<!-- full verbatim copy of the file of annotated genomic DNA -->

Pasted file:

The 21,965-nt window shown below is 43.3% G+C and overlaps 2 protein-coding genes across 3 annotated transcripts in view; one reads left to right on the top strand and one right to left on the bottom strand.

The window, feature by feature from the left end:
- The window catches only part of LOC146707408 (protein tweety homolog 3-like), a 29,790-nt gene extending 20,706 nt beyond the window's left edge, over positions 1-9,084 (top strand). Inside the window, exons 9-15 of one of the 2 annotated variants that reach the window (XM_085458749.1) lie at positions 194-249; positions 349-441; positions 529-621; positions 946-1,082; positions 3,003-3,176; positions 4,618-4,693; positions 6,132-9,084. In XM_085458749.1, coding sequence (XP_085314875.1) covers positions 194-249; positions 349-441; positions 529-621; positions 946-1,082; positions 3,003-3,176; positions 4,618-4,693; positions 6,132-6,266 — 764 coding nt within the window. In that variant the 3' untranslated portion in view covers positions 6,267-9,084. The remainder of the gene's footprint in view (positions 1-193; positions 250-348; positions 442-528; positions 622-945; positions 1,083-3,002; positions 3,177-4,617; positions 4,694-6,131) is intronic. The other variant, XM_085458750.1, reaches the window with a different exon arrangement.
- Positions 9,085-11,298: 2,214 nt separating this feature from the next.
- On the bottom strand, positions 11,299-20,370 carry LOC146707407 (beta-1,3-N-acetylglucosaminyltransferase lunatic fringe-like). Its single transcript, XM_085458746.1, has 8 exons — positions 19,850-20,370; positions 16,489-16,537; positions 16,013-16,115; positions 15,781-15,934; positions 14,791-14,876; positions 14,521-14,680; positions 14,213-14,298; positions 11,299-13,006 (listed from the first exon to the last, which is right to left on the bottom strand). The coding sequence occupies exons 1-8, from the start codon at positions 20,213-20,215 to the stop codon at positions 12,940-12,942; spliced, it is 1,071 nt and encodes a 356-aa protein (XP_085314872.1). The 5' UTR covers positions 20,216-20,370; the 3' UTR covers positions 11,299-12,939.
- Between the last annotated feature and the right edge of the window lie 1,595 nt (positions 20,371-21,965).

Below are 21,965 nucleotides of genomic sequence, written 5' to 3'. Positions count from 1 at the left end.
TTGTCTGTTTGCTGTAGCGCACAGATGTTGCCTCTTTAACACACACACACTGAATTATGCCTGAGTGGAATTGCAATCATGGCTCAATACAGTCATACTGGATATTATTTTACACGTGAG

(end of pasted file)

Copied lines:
The 21,965-nt window shown below is 43.3% G+C and overlaps 2 protein-coding genes across 3 annotated transcripts in view; one reads left to right on the top strand and one right to left on the bottom strand.

The window, feature by feature from the left end:
- The window catches only part of LOC146707408 (protein tweety homolog 3-like), a 29,790-nt gene extending 20,706 nt beyond the window's left edge, over positions 1-9,084 (top strand). Inside the window, exons 9-15 of one of the 2 annotated variants that reach the window (XM_085458749.1) lie at positions 194-249; positions 349-441; positions 529-621; positions 946-1,082; positions 3,003-3,176; positions 4,618-4,693; positions 6,132-9,084. In XM_085458749.1, coding sequence (XP_085314875.1) covers positions 194-249; positions 349-441; positions 529-621; positions 946-1,082; positions 3,003-3,176; positions 4,618-4,693; positions 6,132-6,266 — 764 coding nt within the window. In that variant the 3' untranslated portion in view covers positions 6,267-9,084. The remainder of the gene's footprint in view (positions 1-193; positions 250-348; positions 442-528; positions 622-945; positions 1,083-3,002; positions 3,177-4,617; positions 4,694-6,131) is intronic. The other variant, XM_085458750.1, reaches the window with a different exon arrangement.
- Positions 9,085-11,298: 2,214 nt separating this feature from the next.
- On the bottom strand, positions 11,299-20,370 carry LOC146707407 (beta-1,3-N-acetylglucosaminyltransferase lunatic fringe-like). Its single transcript, XM_085458746.1, has 8 exons — positions 19,850-20,370; positions 16,489-16,537; positions 16,013-16,115; positions 15,781-15,934; positions 14,791-14,876; positions 14,521-14,680; positions 14,213-14,298; positions 11,299-13,006 (listed from the first exon to the last, which is right to left on the bottom strand). The coding sequence occupies exons 1-8, from the start codon at positions 20,213-20,215 to the stop codon at positions 12,940-12,942; spliced, it is 1,071 nt and encodes a 356-aa protein (XP_085314872.1). The 5' UTR covers positions 20,216-20,370; the 3' UTR covers positions 11,299-12,939.
- Between the last annotated feature and the right edge of the window lie 1,595 nt (positions 20,371-21,965).

Below are 21,965 nucleotides of genomic sequence, written 5' to 3'. Positions count from 1 at the left end.
TTGTCTGTTTGCTGTAGCGCACAGATGTTGCCTCTTTAACACACACACACTGAATTATGCCTGAGTGGAATTGCAATCATGGCTCAATACAGTCATACTGGATATTATTTTACACGTGAG